Your Taxes: Tax treaties undergo plastic surgery

BEPS takes aim at nearly all importers, exporters and e-commerce traders, large and small, even if they didn’t engage in aggressive tax planning.

June 12, 2017 22:22
4 minute read.
US tax form

US tax form (illustrative). (photo credit: INGIMAGE)


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The world’s tax treaties have just undergone instant plastic surgery. Unfortunately, they aren’t as pretty as they used to be. One of the surgeons in attendance was the Israeli finance minister, Moshe Kahlon.

It all happened on June 7 in Paris, when the OECD held a grand signing ceremony for a new multilateral BEPS tax convention. This is a treaty of treaties that aims to close international tax loopholes resulting from base erosion and profit shifting (BEPS). So far, 76 countries, including Israel, have signed the multilateral BEPS convention, and more are expected to follow suit shortly. The United States did not sign it.

When a country signs up to the multilateral convention and notifies the OECD it has done so, it amends its existing tax treaties in one fell swoop. In many countries, little or no further parliamentary process is needed. The OECD calls this “ground-breaking.” The first modifications to bilateral tax treaties are expected to go into effect in early 2018.

Who is affected?

The OECD is clearly the new tax sheriff in town. BEPS takes aim at nearly all importers, exporters and e-commerce traders, large and small, even if they didn’t engage in aggressive tax planning. How can they dodge the OECD’s bullets? Background to BEPS: Many multinational groups have engaged in TESCM, or Tax Efficient Supply Chain Management.

For example, in August 2016, the EU issued a €13 billion tax assessment to Apple after it used its Irish subsidiary to sell products to customers across the EU without tax in those countries and only 0.005% tax in Ireland thanks to a favorable tax ruling there. The case is under appeal.

The OECD estimates that tax revenue losses from BEPS are estimated at $100b. to $240b. annually.

To stop more profits “disappearing” offshore, the OECD published its BEPS recommendations in October 2015 to help governments close gaps in existing international rules.

What’s in BEPS?

First, the OECD recommends making it easier for governments to claim that a foreign company has a taxable “permanent establishment” (PE) on its soil by adding warehouses, fulfillment houses, persuasive agents and related company agents, among others, to the definition of PEs.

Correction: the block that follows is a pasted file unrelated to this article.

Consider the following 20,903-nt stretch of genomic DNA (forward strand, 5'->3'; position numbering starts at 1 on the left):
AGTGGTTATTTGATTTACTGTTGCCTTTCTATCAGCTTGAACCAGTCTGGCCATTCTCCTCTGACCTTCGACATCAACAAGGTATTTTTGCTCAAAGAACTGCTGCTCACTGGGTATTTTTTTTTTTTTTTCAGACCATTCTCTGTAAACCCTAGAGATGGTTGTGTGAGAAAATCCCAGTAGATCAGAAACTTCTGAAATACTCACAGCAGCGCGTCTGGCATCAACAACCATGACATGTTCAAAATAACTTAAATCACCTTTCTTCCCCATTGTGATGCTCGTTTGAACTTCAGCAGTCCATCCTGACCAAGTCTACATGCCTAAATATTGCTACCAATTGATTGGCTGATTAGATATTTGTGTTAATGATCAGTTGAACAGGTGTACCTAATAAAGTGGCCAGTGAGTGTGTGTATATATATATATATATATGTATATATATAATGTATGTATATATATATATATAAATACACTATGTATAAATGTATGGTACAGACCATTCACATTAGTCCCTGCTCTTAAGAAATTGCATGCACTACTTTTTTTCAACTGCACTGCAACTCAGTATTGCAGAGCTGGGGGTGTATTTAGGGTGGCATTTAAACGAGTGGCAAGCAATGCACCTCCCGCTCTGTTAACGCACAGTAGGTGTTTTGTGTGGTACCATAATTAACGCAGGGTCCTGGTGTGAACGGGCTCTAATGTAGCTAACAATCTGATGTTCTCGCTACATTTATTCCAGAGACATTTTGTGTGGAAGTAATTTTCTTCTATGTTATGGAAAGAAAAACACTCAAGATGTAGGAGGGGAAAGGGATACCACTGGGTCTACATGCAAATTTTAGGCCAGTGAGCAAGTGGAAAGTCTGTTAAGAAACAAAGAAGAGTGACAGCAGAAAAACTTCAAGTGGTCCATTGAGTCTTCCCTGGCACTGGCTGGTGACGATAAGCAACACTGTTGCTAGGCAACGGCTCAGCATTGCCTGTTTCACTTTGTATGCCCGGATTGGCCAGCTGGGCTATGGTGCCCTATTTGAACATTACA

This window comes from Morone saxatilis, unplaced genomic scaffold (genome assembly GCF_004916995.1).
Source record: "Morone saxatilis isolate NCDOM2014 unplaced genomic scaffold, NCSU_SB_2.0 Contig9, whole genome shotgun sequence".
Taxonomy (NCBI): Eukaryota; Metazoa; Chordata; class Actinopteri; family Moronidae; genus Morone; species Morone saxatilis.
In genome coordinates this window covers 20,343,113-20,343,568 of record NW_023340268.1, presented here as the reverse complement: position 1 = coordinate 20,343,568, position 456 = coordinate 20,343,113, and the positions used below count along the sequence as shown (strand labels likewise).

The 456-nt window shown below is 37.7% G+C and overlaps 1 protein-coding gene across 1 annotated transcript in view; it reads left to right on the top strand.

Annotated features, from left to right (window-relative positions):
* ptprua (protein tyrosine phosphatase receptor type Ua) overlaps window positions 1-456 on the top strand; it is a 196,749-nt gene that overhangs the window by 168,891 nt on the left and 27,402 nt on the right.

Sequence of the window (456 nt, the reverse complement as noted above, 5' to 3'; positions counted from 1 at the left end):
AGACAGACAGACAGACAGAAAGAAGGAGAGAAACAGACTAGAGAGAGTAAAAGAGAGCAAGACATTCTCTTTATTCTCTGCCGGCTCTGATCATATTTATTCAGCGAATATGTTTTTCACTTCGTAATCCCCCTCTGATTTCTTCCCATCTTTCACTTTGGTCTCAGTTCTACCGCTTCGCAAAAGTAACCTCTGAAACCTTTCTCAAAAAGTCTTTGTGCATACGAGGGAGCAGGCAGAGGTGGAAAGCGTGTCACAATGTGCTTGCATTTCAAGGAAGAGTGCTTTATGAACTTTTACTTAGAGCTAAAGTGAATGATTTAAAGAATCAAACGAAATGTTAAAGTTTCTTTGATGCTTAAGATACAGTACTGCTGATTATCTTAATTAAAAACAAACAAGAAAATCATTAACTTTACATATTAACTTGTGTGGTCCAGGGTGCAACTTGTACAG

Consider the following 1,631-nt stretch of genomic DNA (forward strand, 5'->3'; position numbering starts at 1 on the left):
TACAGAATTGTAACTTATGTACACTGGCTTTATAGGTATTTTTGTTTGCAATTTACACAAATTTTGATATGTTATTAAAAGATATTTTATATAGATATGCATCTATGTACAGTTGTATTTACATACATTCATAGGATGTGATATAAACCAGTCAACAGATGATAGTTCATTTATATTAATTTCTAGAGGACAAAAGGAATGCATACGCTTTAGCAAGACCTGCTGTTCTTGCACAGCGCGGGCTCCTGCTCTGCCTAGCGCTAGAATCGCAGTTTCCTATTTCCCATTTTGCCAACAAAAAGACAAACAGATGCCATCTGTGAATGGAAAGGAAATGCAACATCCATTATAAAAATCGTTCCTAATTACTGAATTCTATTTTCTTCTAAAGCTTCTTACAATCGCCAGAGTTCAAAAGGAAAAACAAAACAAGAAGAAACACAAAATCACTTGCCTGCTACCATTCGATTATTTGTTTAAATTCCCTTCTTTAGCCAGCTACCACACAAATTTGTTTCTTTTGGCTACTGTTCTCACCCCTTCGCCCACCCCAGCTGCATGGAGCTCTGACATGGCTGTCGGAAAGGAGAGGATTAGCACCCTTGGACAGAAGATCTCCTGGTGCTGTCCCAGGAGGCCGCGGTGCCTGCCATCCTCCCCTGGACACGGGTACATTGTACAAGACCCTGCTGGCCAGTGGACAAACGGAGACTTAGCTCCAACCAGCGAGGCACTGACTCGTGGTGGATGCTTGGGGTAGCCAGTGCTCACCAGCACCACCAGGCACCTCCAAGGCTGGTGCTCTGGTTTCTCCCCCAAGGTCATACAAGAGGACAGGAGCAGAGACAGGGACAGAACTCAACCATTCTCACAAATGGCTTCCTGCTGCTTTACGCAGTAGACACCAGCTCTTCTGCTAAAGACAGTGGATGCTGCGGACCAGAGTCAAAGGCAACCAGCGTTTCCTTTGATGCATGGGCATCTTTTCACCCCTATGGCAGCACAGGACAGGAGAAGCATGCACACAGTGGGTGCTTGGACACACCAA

Second, transfer-pricing rules and disclosure requirements are to be tightened to take into account where value is generated by real people (not lawyers and accountants).

Third, rules against “treaty shopping” are to be strengthened.

Fourth, techniques involving hybrid companies, hybrid financial instruments and thin capitalization are to be blocked.

Fifth, cozy tax rulings are to be made transparent.

Sixth, hindsight taxation may be allowed if intellectual property is shifted offshore at bargain-basement values.

Seventh, mutual-agreement procedures in tax treaties are to be beefed up, but many remain skeptical they will really work.

That’s not all; the BEPS recommendations run to more than 1,000 pages.

Dodging the BEPS bullets

Every company engaged in international activity or e-commerce should immediately adapt to the changes already wrought by the multilateral BEPS convention and other changes being enacted around the world. Otherwise, multiple taxation may ensue.

First reread any tax treaties you rely on; the BEPS multilateral convention probably just changed them. Then check for new laws, regulations, tax circulars and tax interpretations.

It may be necessary to adapt the international corporate structure, the management structure, the business model, the supply chain and financial arrangements.


It won’t be plain sailing. To achieve a consensus of sorts, the BEPS multilateral convention contains many alternatives for countries to choose. Therefore, the uptake of the multilateral convention may prove to be uneven, and it will be necessary to check out what each country adopted. For example, Israel and the UK are each amending their tax treaties with the US, but the US isn’t! Stand by for surprises.

Example: Your company sells products over the Internet to clients in the United States. The products are made in China and drop-shipped into a fulfillment house in the US, which packages and stores the products. When a US customer orders a product, they are delivered rapidly by the fulfillment house.

In this case, you should check, among other things: (1) whether the IRS regards the fulfillment house as a taxable permanent establishment or effectively connected trade or business; (2) whether any tax treaty with the US is consistently applied in each country; (3) how much profit will the US tax at the federal level; (4) what will be the state and local tax treatment; (5) what reporting and forms are needed; (6) which taxes apply to the repatriation of profits from the US, as the US has a complex branch remittance tax; (7) avoidance of double/ multiple taxation; (8) and so forth.

Next steps: If you have international activity, check what action is needed.

As always, consult experienced tax advisers in each country at an early stage in specific cases. Leon Harris is a certified public accountant and tax specialist at Harris Consulting & Tax Ltd.

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